It is widely believed Iran is trying to build nuclear weapons, but the country denies the accusations, saying its nuclear program is for peaceful purposes.

You May Like

Photogallery Oxfam: Ebola Could Be 'Disaster of Our Generation'

Meanwhile, Fidel Castro, the former leader of Cuba, says the Caribbean island nation will 'gladly cooperate' with the US in the fight against Ebola in West Africa More

Multimedia Kobani Fighting Sends 400,000 Refugees to Turkey

Refugees receive help from Turkish authorities and individuals, but say much more is needed More

India’s Ruling Nationalist Party Makes Gains in Regional Elections

Bharatiya Janata Party’s huge margin over its rivals puts it on course to form governments in the northern Haryana and western Maharashtra states More

This forum has been closed.
Comments
     
There are no comments in this forum. Be first and add one

Featured Videos

Your JavaScript is turned off or you have an old version of Adobe's Flash Player. Get the latest Flash player.
Exclusive: American Joins Kurds' Anti-IS Fighti
X
Zana Omer
October 18, 2014 6:37 PM
The United States and other Western nations have expressed alarm about their citizens joining Islamic State forces in Syria and Iraq. In a rare counterpoint to the phenomenon, an American has taken up arms with the militants' Syrian Kurdish opponents. Elizabeth Arrott has more in this exclusive profile by VOA Kurdish reporter Zana Omer in Ras al Ayn, Syria.
Video

Video Exclusive: American Joins Kurds' Anti-IS Fight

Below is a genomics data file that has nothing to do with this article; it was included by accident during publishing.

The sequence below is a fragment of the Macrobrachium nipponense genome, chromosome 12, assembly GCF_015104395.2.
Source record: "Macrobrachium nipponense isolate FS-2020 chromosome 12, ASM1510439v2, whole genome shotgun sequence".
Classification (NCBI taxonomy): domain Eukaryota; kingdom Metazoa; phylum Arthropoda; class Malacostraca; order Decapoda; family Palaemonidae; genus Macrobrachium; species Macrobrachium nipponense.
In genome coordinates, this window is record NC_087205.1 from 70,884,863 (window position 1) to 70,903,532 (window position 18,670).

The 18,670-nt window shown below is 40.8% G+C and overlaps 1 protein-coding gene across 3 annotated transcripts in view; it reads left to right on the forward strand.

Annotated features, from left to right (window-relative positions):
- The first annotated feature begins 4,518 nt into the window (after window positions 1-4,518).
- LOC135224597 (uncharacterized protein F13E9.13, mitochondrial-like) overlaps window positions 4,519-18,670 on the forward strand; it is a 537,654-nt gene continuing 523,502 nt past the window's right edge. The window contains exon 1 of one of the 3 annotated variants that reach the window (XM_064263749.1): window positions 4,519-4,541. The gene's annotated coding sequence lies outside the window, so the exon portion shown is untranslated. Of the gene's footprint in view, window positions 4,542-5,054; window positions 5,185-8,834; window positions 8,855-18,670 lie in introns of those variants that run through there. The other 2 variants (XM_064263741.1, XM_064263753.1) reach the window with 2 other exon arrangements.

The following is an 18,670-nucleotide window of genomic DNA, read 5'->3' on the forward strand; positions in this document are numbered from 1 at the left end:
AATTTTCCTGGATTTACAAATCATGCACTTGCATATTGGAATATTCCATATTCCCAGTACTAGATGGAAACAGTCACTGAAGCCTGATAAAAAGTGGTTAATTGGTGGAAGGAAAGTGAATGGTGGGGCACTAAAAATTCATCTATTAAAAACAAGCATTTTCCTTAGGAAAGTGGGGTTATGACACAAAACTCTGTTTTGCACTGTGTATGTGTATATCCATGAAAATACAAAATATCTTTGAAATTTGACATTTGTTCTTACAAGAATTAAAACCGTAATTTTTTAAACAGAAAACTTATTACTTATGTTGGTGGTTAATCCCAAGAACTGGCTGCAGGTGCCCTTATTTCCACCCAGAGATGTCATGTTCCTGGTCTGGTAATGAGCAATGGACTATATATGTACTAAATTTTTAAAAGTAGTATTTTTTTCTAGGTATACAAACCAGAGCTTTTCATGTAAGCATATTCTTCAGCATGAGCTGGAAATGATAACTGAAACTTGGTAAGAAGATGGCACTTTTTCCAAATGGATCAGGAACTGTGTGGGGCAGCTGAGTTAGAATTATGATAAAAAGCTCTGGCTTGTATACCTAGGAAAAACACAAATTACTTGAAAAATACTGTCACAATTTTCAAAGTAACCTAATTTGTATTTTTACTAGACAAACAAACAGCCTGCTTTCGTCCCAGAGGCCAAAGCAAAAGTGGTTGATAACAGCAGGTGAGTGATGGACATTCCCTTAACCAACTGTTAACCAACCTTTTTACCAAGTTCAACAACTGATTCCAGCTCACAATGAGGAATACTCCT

The United States and other Western nations have expressed alarm about their citizens joining Islamic State forces in Syria and Iraq. In a rare counterpoint to the phenomenon, an American has taken up arms with the militants' Syrian Kurdish opponents. Elizabeth Arrott has more in this exclusive profile by VOA Kurdish reporter Zana Omer in Ras al Ayn, Syria.
Video

Video South Korea Confronts Violence Within Military Ranks

Every able-bodied South Korean male between 18 and 35 must serve for 21 to 36 months in the country’s armed forces, depending upon the specific branch. For many, service is a rite of passage to manhood. But there are growing concerns that bullying and violence come along with the tradition. Reporter Jason Strother has more from Seoul.
Video

Video Comanche People Maintain Pride in Their Heritage

The Comanche (Indian nation) once were called the “Lords of the Plains,” with an empire that included half the land area of current day Texas, large parts of Oklahoma, New Mexico, Kansas and Colorado.The fierceness and battle prowess of these warriors on horseback delayed the settlement of most of West Texas for four decades. VOA’s Greg Flakus reports from Lawton, Oklahoma, that while their warrior days are over, the 15,000 members of the Comanche Nation remain a proud people.
Video

Video Turkey Campus Attacks Raise Islamic Radicalization Fears

Concerns are growing in Turkey of Islamic radicalization at some universities, after clashes between supporters of the jihadist group Islamic State (IS) or ISIS, and those opposed to the extremists. Pro-jihadist literature is on sale openly on the streets of Istanbul. Critics accuse the government of turning a blind eye to radicalism at home, while Kurds accuse the president of supporting IS - a charge strongly denied. Henry Ridgwell reports from London.
Video

Video Syrian Defector Leaks Shocking Photos of Torture Victims